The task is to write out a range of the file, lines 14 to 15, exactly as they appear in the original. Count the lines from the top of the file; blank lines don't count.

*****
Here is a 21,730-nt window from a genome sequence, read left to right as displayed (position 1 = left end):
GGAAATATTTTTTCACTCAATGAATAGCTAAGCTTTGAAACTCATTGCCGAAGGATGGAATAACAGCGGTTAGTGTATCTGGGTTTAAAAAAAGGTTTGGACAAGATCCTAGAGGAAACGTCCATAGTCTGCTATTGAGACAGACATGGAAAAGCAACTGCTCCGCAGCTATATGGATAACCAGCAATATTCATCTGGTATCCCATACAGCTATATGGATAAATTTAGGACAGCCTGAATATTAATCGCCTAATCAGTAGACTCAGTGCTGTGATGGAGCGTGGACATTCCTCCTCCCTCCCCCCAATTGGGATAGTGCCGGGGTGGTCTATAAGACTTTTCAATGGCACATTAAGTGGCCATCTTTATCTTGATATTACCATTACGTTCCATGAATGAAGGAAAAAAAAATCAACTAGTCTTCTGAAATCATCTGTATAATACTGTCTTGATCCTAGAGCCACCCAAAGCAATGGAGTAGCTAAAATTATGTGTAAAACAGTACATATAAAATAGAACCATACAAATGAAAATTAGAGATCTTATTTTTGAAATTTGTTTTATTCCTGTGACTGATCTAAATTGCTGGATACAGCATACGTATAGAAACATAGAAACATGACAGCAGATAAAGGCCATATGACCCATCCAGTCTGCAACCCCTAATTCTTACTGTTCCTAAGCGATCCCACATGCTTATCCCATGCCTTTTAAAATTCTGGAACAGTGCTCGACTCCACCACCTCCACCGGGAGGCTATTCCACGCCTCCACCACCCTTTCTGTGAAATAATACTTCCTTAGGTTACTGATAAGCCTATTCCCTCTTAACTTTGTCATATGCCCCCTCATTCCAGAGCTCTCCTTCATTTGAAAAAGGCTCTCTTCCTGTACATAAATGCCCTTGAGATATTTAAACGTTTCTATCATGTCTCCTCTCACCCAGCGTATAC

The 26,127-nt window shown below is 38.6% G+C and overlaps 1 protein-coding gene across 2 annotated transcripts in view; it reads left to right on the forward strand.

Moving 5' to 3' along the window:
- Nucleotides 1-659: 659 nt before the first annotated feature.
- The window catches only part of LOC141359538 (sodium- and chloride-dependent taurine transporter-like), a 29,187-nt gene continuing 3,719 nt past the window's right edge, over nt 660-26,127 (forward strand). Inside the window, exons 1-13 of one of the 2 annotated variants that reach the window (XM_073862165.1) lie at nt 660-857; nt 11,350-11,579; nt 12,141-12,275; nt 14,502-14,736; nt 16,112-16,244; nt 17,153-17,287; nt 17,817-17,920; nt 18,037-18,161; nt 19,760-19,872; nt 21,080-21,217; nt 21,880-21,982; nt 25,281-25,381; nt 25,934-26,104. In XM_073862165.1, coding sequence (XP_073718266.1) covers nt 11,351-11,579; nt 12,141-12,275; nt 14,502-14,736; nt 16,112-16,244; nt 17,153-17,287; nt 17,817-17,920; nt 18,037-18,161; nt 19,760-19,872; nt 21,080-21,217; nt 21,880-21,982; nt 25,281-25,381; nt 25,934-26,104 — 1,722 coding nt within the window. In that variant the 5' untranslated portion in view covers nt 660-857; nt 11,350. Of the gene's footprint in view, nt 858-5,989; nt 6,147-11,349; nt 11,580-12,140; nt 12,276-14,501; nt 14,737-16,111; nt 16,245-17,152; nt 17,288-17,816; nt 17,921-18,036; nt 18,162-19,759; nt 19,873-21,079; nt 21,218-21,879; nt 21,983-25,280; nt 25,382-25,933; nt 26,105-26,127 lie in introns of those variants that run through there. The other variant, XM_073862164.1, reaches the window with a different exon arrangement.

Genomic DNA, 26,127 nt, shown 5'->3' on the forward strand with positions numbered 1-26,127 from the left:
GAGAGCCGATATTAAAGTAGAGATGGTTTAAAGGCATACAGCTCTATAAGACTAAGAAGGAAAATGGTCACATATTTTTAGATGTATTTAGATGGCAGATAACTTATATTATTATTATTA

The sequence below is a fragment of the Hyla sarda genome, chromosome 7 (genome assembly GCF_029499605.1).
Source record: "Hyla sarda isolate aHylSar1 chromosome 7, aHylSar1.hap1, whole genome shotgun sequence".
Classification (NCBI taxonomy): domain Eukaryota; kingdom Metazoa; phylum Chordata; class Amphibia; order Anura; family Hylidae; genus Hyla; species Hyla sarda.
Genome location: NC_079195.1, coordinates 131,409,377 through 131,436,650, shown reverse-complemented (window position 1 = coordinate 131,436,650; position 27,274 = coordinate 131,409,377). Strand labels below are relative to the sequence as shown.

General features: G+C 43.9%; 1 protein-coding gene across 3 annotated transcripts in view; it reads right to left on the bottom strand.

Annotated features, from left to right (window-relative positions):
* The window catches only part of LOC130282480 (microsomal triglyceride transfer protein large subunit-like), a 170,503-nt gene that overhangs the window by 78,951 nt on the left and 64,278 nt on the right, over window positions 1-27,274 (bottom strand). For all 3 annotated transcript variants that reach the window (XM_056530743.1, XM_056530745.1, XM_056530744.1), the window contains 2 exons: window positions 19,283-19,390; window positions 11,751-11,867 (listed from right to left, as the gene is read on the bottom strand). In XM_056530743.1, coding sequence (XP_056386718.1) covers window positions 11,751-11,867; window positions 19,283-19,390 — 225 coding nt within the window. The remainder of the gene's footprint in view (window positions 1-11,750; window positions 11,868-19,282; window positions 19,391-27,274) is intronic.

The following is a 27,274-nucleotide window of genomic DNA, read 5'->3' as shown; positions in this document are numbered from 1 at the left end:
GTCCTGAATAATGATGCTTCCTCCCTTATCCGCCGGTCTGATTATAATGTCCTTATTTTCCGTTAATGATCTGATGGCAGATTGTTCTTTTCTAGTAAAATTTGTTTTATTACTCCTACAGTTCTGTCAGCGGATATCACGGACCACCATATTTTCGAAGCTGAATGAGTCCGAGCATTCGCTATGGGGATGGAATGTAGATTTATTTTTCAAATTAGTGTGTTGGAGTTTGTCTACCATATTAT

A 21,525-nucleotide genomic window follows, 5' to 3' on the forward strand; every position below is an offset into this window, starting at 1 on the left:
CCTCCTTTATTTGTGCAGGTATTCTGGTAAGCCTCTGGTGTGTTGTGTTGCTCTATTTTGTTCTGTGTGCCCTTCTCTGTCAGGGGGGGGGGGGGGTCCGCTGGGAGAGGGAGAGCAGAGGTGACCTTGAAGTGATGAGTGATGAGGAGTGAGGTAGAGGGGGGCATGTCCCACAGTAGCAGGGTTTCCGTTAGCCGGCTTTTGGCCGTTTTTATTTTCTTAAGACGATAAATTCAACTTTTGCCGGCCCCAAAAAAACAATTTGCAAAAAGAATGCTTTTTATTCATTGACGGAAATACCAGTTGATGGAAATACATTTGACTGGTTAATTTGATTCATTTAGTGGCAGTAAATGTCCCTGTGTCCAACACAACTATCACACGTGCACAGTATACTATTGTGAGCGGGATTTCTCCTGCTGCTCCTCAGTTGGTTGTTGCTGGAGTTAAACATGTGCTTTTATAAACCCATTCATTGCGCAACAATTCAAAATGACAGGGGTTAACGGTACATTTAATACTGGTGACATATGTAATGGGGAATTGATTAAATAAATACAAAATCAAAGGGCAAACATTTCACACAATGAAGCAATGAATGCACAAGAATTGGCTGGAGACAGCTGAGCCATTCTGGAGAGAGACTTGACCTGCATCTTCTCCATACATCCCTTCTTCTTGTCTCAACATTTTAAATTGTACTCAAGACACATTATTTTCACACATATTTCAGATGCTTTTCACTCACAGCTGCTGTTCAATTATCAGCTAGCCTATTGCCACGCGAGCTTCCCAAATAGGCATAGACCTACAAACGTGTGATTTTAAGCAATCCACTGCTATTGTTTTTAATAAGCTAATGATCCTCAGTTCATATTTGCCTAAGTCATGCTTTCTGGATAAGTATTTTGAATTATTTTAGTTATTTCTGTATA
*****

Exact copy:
Annotated features, from left to right (window-relative positions):
* The window catches only part of LOC130282480 (microsomal triglyceride transfer protein large subunit-like), a 170,503-nt gene that overhangs the window by 78,951 nt on the left and 64,278 nt on the right, over window positions 1-27,274 (bottom strand). For all 3 annotated transcript variants that reach the window (XM_056530743.1, XM_056530745.1, XM_056530744.1), the window contains 2 exons: window positions 19,283-19,390; window positions 11,751-11,867 (listed from right to left, as the gene is read on the bottom strand). In XM_056530743.1, coding sequence (XP_056386718.1) covers window positions 11,751-11,867; window positions 19,283-19,390 — 225 coding nt within the window. The remainder of the gene's footprint in view (window positions 1-11,750; window positions 11,868-19,282; window positions 19,391-27,274) is intronic.